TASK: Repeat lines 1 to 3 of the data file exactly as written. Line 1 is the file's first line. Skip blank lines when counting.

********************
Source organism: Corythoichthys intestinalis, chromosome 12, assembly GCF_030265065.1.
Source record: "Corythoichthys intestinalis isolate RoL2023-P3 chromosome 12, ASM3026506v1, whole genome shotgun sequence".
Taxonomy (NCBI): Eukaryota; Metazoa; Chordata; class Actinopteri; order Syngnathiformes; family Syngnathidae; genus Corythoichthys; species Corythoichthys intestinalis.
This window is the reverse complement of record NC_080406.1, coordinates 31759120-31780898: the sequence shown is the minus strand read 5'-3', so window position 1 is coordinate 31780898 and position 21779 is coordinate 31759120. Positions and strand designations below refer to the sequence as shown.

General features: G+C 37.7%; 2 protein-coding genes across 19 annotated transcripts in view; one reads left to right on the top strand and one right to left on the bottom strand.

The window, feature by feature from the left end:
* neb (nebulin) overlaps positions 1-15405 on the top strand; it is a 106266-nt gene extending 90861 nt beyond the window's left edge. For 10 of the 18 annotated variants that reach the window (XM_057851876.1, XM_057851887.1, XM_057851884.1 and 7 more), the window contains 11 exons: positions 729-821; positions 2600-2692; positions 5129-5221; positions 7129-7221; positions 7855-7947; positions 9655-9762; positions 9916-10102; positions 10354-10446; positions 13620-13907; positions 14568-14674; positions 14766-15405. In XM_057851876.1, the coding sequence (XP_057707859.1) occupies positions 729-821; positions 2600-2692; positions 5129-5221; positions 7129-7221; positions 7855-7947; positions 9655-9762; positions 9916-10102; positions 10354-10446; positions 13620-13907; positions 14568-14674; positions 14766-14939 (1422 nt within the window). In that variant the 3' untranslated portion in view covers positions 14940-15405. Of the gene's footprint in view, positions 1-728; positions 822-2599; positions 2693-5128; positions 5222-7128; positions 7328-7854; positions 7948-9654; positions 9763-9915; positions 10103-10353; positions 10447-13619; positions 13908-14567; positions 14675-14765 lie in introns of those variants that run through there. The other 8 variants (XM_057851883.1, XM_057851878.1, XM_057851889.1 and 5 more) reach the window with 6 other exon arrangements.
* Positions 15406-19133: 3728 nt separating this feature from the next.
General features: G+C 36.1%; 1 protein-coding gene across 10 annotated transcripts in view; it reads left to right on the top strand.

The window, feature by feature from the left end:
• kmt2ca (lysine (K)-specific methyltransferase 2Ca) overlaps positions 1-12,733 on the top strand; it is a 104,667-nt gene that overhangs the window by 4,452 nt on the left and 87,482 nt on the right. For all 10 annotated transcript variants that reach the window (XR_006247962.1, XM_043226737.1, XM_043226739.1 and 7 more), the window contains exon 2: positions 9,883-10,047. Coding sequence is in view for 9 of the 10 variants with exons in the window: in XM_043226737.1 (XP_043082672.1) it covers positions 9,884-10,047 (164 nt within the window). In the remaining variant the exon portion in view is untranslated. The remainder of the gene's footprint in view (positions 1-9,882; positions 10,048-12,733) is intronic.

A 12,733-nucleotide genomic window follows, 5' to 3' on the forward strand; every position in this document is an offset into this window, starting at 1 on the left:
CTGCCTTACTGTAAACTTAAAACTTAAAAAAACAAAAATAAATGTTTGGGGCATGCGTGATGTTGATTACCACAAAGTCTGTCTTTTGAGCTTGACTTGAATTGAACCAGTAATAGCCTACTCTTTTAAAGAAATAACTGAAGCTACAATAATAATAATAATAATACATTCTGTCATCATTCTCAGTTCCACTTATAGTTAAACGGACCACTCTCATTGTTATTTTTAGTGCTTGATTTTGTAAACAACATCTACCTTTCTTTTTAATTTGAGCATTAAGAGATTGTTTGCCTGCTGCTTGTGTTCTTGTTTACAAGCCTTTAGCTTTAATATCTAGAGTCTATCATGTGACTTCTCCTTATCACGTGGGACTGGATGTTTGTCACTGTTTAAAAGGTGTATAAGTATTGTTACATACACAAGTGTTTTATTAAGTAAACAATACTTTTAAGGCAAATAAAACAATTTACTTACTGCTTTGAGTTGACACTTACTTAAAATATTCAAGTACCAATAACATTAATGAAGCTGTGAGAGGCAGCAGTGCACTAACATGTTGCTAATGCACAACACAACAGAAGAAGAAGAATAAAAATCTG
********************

Source organism: Corythoichthys intestinalis, chromosome 12, assembly GCF_030265065.1.
Source record: "Corythoichthys intestinalis isolate RoL2023-P3 chromosome 12, ASM3026506v1, whole genome shotgun sequence".
Taxonomy (NCBI): Eukaryota; Metazoa; Chordata; class Actinopteri; order Syngnathiformes; family Syngnathidae; genus Corythoichthys; species Corythoichthys intestinalis.